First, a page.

The Guardian view on Southern rail: the wrong kind of minister | Editorial

The Guardian view on Southern rail: the wrong kind of minister | Editorial
Either Chris Grayling fixes this mess, or he must be replaced with a transport secretary who can

Train companies are not in the business of telling their passengers not to travel, but that is what Southern rail is doing this week. The company’s trains have no drivers, since they are now on strike. Unless the talks announced late on Tuesday afternoon are successful, the franchise is set to be hit by more industrial action next week, and over the new year, and again for the first full working week of January. Some of those will be walkouts by conductors in the RMT union alone, but others will involve drivers who are members of the RMT or Aslef. What will that be like? If today’s scenes are anything to go by, absolute mayhem: 1,000 drivers on strike, 156 stations rendered temporarily useless and about 600,000 journeys stymied in what transport analysts estimate is the worst rail disruption in two decades.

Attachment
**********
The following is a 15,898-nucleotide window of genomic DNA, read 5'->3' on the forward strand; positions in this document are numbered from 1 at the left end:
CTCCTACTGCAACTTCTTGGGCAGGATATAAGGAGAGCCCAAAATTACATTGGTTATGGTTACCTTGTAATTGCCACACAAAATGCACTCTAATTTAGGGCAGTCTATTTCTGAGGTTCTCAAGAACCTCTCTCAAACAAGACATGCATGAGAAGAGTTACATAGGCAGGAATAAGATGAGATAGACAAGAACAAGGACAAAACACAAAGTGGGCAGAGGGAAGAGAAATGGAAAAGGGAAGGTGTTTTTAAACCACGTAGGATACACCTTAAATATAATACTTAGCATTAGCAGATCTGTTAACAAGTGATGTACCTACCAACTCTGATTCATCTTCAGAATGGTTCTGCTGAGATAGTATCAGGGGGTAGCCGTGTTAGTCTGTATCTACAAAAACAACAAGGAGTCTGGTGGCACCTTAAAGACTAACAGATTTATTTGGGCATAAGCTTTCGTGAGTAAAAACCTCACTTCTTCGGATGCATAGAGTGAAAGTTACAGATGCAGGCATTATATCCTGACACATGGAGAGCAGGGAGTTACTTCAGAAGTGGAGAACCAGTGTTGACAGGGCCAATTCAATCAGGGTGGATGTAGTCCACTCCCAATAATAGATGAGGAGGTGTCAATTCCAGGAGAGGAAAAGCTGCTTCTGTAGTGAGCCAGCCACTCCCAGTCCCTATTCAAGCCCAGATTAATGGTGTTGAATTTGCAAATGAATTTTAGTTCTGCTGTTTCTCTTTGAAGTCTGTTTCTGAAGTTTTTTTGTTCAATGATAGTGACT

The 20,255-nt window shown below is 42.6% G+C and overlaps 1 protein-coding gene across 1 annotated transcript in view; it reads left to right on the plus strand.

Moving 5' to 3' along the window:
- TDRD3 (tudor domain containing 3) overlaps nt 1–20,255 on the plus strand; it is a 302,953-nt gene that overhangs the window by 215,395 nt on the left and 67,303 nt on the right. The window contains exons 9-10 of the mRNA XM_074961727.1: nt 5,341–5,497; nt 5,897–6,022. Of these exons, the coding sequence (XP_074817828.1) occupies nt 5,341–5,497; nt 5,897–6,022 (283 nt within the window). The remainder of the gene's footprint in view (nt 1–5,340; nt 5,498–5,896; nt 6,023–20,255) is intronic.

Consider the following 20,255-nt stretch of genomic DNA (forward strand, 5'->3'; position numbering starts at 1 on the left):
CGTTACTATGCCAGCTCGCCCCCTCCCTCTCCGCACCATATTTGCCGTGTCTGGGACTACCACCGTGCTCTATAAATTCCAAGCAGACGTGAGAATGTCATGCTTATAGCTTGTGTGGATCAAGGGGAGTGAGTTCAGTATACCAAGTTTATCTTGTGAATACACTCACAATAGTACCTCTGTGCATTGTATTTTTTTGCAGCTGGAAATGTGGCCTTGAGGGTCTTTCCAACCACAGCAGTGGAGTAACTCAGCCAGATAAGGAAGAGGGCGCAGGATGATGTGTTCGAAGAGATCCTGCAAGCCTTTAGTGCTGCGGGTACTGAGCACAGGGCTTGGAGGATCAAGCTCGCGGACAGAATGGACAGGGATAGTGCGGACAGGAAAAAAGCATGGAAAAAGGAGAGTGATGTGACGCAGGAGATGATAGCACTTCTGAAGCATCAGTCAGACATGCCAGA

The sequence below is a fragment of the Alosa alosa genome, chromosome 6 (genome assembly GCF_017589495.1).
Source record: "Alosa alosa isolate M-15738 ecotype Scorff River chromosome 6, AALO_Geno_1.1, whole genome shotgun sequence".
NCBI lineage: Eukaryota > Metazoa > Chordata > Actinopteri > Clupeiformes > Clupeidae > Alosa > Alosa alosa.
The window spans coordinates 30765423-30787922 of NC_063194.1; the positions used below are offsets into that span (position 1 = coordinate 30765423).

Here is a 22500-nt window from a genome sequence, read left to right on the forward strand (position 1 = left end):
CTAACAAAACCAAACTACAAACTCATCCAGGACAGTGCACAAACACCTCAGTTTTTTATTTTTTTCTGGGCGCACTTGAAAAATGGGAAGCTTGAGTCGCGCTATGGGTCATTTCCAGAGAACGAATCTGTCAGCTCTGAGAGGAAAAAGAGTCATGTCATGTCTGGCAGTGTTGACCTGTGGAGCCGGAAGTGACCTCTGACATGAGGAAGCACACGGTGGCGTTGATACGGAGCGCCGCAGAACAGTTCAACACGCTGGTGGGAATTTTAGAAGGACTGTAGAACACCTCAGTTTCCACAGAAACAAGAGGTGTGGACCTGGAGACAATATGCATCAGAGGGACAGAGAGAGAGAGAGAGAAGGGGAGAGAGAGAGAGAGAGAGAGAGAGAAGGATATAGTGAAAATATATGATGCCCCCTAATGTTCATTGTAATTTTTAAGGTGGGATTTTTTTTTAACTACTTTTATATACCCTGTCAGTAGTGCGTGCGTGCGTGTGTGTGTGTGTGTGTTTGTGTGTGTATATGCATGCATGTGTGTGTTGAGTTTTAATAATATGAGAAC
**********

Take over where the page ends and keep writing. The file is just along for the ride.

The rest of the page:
More than 300,000 passengers will doubtless be hoping for a breakthrough at any talks. Achieving a lasting detente will be a feat indeed. The nub of this dispute is whether Southern trains need guards, but what makes it so hard to resolve is that relations between the unions, Southern’s management and – crucially – the government are now toxic. Witness this week’s claim from transport secretary Chris Grayling that Mick Whelan, Aslef’s head, had “promised 10 years of strikes” – and the response from the normally measured Mr Whelan that the minister was lying and that the breakdown in trust was now total.

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Source: Guardian Transport

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